Winter Soil Processes in Transition

PI: Fereidoun Rezanezhad, University of Waterloo

Co-I's: Philippe Van Cappellen; David Rudolph, Laura Hug; Scott Smith, University of Waterloo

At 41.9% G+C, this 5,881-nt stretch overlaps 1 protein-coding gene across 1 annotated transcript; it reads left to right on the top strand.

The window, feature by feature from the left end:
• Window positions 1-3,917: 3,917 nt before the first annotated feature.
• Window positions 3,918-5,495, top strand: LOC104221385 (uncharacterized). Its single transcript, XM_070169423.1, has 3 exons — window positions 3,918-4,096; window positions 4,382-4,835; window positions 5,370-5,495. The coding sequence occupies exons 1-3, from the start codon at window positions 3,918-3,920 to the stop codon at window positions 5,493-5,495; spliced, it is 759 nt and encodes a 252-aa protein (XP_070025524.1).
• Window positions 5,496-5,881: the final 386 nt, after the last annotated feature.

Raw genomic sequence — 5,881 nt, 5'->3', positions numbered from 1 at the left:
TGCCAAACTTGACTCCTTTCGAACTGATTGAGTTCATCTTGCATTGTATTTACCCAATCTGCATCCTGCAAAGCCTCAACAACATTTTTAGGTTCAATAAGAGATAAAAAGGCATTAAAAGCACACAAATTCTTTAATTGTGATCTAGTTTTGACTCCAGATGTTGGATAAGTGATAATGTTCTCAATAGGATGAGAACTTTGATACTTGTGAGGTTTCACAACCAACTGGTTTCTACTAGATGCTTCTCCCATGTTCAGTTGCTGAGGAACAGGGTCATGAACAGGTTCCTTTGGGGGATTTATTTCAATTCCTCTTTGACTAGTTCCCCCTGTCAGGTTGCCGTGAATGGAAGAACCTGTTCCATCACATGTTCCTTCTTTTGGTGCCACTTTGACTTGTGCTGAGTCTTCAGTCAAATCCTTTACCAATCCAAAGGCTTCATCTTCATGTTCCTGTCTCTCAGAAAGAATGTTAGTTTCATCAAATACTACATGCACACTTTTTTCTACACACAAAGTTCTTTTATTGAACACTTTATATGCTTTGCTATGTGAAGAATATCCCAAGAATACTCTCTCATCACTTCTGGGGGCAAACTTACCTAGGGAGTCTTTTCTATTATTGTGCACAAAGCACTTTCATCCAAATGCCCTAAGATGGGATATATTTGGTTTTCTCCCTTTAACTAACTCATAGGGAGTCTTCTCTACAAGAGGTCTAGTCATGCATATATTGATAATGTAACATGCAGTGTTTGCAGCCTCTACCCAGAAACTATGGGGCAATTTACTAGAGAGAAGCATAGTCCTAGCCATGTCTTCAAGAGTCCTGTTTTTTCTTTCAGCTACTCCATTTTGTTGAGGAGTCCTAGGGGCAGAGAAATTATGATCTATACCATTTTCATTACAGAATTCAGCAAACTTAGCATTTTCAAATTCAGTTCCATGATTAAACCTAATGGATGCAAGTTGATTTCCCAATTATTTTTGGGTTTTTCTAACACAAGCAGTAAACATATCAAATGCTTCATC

In an uncertain future climate, both the quantity and quality of water supplied by headwater wetland source areas in cold regions are expected to change significantly. However, our knowledge of how climate change will impact the biogeochemical functioning and hydrochemistry of these source areas remains limited. We propose to elucidate the role of winter soil processes on the export of carbon (C) and nutrients (N, P, S, Fe) to the river network under changing climate conditions. The project builds on the hypothesis that spring pulses of dissolved organic and inorganic C and nutrients by these headwaters reflect the cumulative effects of microbial and geochemical processing of redox sensitive elements during the non-growing season. The project will advance the predictive understanding of C and nutrient cycling in soils of headwater source areas under seasonal snow and ice cover. The project specifically aims to improve our conceptual and quantitative understanding of changes in C and nutrient stocks, speciation and fluxes driven by variations in snow cover and freeze-thaw cycles. The data collected in laboratory experiments will be integrated into reactive transport and bioenergetic modeling to simulate the biogeochemical transformations of C and nutrients in winter soils under changing climate conditions. The data and insights gained through the proposed laboratory-controlled experimental and modeling activities will yield a better conceptual understanding of shallow subsurface biogeochemical processes and strengthen their representation in coupled biogeochemical-hydrological catchment models. Overall, the proposed project will enhance our ability to evaluate the impact of different potential climatic scenarios on C and nutrient export and speciation along the aquatic continuum.